United Seeks Delay to San Francisco – Shanghai Launch

The airline had originally planned to introduce the daily rotation from May 16, 2015 but is now seeking to delay the start of the new service until July 15, 2015.

US major United Airlines has approached the US Department of Transportation (DOT) requesting a 60-day start-up extension for the introduction of its second daily non-stop flight between San Francisco and the Chinese city of Shanghai. 

The airline had originally planned to introduce the daily rotation from May 16, 2015 but is now seeking to delay the start of the new service until July 15, 2015.

United got the all clear from the regulator to introduce the flight in November 2014 with the caveat that requires it must begin services “within 10 days of May 6, 2015 (i.e., by May 16, 2015),” or else the frequencies will revert back to the Department of Transportation.  The delay is related to access to suitable slots at Shanghai’s constrained Pudong International Airport.

“In order to allow United additional time to coordinate with local Chinese government officials and airport authorities to secure slot times at Shanghai Pudong International Airport that are compatible with United’s operations, United requests a 60-day extension of the Department’s start-up condition,” the airline said its filing with the DOT.

United added that this “modest extension” will allow it “to more efficiently plan, market and implement” its expanded San Francisco-Shanghai service just two short months after the date that is required currently, and will have “no impact on the long-term benefits” this service will provide.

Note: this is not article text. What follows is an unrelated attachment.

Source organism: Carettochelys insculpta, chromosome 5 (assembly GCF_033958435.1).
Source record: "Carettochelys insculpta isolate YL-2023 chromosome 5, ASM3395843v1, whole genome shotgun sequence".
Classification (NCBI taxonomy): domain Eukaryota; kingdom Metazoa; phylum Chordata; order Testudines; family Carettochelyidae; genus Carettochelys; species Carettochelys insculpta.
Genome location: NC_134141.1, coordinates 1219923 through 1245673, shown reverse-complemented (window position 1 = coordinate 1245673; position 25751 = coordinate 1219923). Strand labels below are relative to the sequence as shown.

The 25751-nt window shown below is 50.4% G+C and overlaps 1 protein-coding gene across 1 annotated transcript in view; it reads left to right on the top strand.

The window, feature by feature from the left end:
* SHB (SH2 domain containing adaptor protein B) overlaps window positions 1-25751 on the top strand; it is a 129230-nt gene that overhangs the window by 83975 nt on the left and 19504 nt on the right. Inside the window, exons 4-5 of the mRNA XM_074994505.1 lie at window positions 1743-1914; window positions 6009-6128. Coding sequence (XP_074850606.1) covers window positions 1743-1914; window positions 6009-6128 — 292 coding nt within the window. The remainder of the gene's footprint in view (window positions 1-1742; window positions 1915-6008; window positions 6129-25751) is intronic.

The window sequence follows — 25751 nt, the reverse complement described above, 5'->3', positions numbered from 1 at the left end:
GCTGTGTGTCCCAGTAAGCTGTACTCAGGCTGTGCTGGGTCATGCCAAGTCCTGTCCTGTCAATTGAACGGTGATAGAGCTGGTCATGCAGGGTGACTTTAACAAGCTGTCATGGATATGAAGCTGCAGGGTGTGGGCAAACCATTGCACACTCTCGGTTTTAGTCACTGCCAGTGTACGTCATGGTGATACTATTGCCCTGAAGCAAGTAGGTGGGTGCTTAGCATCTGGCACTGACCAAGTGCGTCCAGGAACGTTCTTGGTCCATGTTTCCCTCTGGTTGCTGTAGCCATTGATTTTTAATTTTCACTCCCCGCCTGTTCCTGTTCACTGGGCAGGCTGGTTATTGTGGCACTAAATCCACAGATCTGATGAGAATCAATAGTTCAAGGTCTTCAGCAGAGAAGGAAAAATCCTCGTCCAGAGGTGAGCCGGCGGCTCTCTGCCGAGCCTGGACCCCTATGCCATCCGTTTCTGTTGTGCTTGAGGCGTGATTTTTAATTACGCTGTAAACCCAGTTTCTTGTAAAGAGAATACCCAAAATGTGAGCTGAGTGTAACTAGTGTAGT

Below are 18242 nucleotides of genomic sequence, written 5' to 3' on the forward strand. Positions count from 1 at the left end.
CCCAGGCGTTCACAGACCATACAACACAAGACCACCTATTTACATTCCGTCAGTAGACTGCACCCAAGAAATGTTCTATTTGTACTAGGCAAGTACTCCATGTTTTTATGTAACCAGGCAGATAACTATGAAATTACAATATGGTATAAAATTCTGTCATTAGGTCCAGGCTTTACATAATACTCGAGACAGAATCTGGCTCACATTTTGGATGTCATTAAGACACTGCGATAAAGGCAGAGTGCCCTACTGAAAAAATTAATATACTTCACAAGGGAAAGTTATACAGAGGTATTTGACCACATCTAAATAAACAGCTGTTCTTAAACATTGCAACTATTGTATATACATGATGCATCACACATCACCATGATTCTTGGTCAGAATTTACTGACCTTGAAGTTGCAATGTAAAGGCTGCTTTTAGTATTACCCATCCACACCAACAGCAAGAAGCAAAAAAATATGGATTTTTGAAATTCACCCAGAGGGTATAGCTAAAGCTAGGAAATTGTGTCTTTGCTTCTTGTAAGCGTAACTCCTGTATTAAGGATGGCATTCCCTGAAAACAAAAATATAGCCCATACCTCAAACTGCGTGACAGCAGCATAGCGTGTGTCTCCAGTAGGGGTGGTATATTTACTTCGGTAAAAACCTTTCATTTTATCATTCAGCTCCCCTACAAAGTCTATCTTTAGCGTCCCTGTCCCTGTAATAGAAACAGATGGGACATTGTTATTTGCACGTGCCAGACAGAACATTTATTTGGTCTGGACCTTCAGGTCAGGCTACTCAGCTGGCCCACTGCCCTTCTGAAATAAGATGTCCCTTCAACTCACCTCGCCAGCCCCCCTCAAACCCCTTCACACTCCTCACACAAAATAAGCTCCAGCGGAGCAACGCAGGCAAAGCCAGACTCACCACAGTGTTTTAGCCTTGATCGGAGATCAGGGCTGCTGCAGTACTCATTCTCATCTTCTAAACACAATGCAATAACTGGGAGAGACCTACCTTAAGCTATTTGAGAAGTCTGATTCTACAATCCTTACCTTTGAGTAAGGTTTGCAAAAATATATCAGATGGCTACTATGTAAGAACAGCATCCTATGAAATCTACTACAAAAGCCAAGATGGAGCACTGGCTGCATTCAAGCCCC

The subject of airport infrastructure across Asia and in particular capacity issues in China was addressed at the recent Routes Asia Strategy Summit in Kunming, China.  It noted that Asian nations are building hundreds of new airports to cope with the surging demand for air travel in the region, particularly from international tourist arrivals which across Asia-Pacific grew six per cent to 248 million last year, the strongest of any region worldwide. This growth has meant that airport infrastructure in many countries has lagged well behind travel growth.

The panel session, moderated by David Stroud, managing director, ASM, included input from Vinoop Goel, Regional Head of Airport, Passenger, Cargo & Security Departrment, Asia-Pacific, IATA; Mark Clarkson, Business Development Director, ASPAC, OAG; Seb Mackinnon, Head of Airport Partnerships, Jetstar Group and Damon Wong, Assistant Vice President, Airline Development, Changi Airport Group.

During the hour long session OAG's Mark Clarkson highlighted the pressure of demand for many of the major Asian airports: “The major Asian airports are going to have to handle much of the future demand and much of the future capacity in the region. It is inevitable that the runway and airspace utilisation is going to have to increase, alongside the infrastructure improvements to manage the growth,” he said.

“Building airports is not enough to meet demand, and capacity needs to be in the right places, but that can also mean concentrated capacity in a few large hubs,” he added.

Routes Asia Strategy Summit

Seb Mackinnon of Jetstar Airways said ratios in the Asia region are very different to other parts of the world: "The market is not the constraint as an industry and as a wider collective, there are bottlenecks that we have to solve together,” he said.

“If we think in terms of buildings, aprons, runways, air traffic control, political constraints, I don’t think we’re really doing justice to the problem, we’re considering them as restraints. If we look beyond that, the core constraints are really costs, and our habits, and almost all of the other problems can be solved by solving those two first,” he added.